This has created the impression that population is no longer a problem.
But that's not entirely true. While birthrates may be down, the overall population has still grown, because life expectancy has increased. Most of us don't die when we give birth. We go on living, breathing, eating, drinking, shitting, idling in traffic, jetting between cities, and consuming more and more of the dwindling resources we have with a child or two at our side.
And the equation is simple, right? The more people, the bigger the problem.
"Well, it's not a direct multiplier," McKibben said. He offers as an example an Amish family of eight "living simply" and having less of an impact than the average American Brady Bunch. "In global terms it's so much more about consumption."
Ehrlich and McKibben agree that's really the problem. "An important point, which is usually missed, is the next 2.5 billion people are going to have a much bigger impact than the last 2.5 billion," Ehrlich said.
According to his research, we've surpassed the earth's carrying capacity, and Americans are only able to overconsume because Africans, Indians, Asians and other developing countries are underconsuming.
If the entire world population ate and drank and drove around like Americans which is the aspiration of many we'd need two more Earths.
"The current population is being maintained only through the exhaustion and dispersion of a one-time inheritance of natural capital," the Ehrlichs and Gretchen Daily wrote in the 1997 book The Stork and the Plow (Yale University Press), in which they grapple with the question of a sustainable population for Earth.
Their answer: about two billion. How many are we now? Worldwide, 6.5 billion, which will rise to about 9 billion by 2050 with most of the growth slated for developing countries. Family planning and education are largely considered the primary factors in keeping the US population under control, and that's where international efforts have focused, according to Kristina Johnson, population expert for the Sierra Club.
This has required an artful dance around the Mexico City Policy, in place in one form or another since 1984, when Ronald Reagan refused aid to any international agencies that use any monies for abortions. So while we've managed to handle our head count at home, we've done the opposite abroad.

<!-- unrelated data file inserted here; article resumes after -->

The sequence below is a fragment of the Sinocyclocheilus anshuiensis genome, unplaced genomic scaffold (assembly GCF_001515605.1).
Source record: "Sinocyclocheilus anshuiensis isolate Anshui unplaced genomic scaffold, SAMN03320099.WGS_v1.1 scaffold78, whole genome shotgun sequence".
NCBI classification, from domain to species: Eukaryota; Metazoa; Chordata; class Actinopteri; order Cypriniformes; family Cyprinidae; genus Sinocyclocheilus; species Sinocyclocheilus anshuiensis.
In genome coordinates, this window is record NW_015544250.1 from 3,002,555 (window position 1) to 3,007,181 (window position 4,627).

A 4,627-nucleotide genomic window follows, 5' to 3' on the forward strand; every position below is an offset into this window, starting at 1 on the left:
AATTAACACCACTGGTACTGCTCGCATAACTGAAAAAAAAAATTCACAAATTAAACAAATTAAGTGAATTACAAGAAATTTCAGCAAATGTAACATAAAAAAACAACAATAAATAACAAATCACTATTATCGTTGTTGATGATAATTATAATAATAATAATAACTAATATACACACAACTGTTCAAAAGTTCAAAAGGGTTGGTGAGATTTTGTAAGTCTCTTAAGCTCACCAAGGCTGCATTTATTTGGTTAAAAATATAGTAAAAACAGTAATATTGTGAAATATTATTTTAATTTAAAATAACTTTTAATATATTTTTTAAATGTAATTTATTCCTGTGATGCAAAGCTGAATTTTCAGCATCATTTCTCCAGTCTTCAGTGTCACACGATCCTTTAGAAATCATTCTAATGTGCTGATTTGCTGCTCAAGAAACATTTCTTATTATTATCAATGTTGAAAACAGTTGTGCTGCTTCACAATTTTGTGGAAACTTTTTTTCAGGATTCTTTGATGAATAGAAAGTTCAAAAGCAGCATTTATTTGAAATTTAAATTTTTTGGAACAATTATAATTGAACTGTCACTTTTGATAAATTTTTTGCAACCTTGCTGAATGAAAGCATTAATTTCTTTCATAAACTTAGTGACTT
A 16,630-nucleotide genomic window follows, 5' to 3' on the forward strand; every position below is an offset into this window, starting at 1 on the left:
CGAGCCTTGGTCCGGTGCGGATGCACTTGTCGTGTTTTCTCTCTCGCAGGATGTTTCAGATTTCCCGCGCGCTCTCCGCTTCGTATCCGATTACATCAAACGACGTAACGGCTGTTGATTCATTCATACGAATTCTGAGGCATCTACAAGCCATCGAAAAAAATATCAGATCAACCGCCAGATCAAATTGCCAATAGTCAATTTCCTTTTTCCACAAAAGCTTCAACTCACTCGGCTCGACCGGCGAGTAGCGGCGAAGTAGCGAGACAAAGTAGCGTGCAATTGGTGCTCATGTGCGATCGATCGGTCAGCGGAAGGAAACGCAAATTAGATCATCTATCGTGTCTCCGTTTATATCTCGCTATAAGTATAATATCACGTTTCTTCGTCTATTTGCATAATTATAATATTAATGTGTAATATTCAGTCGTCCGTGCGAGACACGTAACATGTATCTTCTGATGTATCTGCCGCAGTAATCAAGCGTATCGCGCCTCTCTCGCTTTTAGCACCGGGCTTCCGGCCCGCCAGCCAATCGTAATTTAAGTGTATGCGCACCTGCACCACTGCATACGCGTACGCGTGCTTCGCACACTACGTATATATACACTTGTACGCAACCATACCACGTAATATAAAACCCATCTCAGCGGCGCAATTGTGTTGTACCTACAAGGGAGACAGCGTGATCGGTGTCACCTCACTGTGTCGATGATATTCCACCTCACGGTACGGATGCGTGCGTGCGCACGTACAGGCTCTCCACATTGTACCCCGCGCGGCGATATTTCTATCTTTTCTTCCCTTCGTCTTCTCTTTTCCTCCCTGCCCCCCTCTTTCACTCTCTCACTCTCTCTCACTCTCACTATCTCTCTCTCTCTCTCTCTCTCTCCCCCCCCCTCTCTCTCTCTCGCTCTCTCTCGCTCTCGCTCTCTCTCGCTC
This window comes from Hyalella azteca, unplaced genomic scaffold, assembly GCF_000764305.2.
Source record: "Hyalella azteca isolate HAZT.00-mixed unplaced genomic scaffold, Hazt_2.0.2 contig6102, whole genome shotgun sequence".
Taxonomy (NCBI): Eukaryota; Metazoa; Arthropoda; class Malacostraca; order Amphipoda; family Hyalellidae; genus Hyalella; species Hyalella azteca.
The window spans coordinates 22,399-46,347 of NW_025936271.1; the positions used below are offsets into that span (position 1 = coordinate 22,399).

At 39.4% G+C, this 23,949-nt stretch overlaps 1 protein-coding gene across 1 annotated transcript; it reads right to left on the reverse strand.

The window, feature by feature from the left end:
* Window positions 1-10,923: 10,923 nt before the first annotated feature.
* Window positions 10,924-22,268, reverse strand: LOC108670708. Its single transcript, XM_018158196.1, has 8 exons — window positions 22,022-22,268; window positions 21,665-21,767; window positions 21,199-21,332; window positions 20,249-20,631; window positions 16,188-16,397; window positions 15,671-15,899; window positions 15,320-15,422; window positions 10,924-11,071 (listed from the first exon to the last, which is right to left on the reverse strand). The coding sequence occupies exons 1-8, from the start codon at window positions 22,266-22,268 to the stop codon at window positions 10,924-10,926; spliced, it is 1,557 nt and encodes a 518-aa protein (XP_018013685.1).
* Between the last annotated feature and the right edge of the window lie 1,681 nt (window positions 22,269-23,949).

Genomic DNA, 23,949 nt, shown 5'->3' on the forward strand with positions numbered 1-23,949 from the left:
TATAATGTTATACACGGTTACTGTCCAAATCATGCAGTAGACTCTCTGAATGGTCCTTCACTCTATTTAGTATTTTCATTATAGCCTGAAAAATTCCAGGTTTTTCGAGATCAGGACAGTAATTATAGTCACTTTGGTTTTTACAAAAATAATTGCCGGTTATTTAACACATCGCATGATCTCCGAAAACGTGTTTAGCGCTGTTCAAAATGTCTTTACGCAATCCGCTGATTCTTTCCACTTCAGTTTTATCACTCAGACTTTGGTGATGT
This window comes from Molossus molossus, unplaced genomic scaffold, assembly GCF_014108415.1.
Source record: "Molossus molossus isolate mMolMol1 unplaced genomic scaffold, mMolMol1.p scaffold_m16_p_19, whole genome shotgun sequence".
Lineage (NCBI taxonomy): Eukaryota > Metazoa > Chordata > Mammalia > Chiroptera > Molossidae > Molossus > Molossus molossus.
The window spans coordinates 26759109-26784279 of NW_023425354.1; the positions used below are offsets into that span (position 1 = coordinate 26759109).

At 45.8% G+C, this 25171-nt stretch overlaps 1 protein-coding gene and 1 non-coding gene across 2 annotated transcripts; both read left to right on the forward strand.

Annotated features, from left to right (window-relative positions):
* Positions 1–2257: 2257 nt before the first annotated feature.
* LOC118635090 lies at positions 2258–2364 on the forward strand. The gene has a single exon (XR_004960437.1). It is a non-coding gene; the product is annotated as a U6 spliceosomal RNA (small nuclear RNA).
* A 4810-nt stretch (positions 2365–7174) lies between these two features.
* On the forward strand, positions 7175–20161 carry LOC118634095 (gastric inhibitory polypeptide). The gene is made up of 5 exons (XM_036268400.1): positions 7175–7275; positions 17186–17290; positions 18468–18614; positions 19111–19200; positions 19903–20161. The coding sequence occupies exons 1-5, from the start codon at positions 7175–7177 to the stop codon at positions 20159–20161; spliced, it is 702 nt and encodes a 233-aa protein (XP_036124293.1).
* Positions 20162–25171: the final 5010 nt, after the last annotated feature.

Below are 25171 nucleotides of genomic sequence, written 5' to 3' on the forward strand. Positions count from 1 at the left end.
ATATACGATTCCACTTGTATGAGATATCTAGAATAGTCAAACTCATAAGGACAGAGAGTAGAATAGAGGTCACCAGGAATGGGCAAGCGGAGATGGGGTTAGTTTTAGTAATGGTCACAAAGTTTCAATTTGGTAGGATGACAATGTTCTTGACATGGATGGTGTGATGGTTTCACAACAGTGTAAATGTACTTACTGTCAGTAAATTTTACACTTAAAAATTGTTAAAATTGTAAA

As for how to deal with our enormous abuse of natural resources, technology has long been hailed as the solution. The guiding principle has been that our children will be smarter than we are, so we'll leave it up to them to figure it out. However, as the Ehrlichs conclude in their most recent book, One with Ninevah (Island Press, 2004), "The claim that 'technology will fix the problems' has been around for decades decades in which the putative advantages of claimed technological 'fixes' have often failed to appear or proved to be offset by unforeseen nasty side effects."
For example, we essentially avoided large-scale famine by figuring out how to reap more crops from our soil. But we haven't mastered how to do this without the use of pesticides and, increasingly, genetically modified organisms that have transformed diverse farms into precarious monocultures.
Today we're counting on technology even more, but some of the proposed solutions still raise questions. Do we have enough acreage to grow biofuels? What would be the long-term impacts of capturing carbon emissions and burying them underground? Ditto for spent nuclear fuel.
And all of these variables factor in those 2.5 billion people to come, without suggesting people consider not having children.
If there's a mantra for any concerned citizen to adopt, it should be less. Use less. Buy less. Be less of a draw on the system.